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Carnegie Mellon U, University of Pennsylvania Partner To Secure Commercial Tech for DARPA

Researchers at Carnegie Mellon University's (CMU) CyLab and the University of Pennsylvania will explore ways to improve the security of commercial projects used by the United States Military, thanks to a four-year $3.9 million grant from the Defense Advanced Research Projects Agency (DARPA).

The United States Department of Defense uses commercial-off-the-shelf (COTS) technology, such as routers or printers, "for everything from information technologies to retrofitting the F-15E Fighter with new digital video recording equipment," according to a CMU news release.

"COTS consists of complex stacks where a weakness at any level can endanger the entire system," said CyLab Researcher David Brumley, in a prepared statement.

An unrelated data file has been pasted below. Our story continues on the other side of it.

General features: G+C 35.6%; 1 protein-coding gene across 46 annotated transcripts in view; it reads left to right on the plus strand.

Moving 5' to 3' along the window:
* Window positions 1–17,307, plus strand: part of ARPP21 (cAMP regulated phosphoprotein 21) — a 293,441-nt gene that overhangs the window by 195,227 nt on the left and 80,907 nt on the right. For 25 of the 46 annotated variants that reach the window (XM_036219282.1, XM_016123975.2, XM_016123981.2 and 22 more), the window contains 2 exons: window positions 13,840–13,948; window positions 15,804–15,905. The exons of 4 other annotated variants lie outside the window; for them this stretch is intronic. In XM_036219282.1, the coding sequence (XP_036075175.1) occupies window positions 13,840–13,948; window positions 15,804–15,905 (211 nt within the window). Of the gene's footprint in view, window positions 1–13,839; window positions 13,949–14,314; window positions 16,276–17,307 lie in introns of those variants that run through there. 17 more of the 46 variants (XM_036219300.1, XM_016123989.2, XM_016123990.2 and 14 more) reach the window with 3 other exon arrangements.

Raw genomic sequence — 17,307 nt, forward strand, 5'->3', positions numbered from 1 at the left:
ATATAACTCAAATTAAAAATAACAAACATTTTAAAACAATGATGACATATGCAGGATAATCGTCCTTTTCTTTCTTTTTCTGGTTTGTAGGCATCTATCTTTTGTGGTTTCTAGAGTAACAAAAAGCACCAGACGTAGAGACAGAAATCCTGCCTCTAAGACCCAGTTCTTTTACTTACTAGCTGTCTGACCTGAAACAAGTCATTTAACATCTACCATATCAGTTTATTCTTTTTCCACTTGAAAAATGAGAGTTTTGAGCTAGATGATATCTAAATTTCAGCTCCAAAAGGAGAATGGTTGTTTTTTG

"For example, vendors or potentially malicious employees can remotely log in with the default backdoor passwords and hackers can break in via vulnerabilities," Brumley added. "We are working to identify the attack surface of the system, and we propose that achieving these goals requires a holistic systems approach."

Located in Carnegie Mellon University's College of Engineering, CyLab has campuses in Silicon Valley and Pittsburgh. CyLab "establishes public-private partnerships to develop new technologies for measurable, secure, available, trustworthy and sustainable computing and communications systems," according to information released by the program.

CyLab's areas of expertise are technology transfers to and from the public and private sectors, preparation of information assurance professionals, and awareness programs and tools.

More information about CyLab is available at

About the Author

Joshua Bolkan is contributing editor for Campus Technology, THE Journal and STEAM Universe. He can be reached at [email protected].

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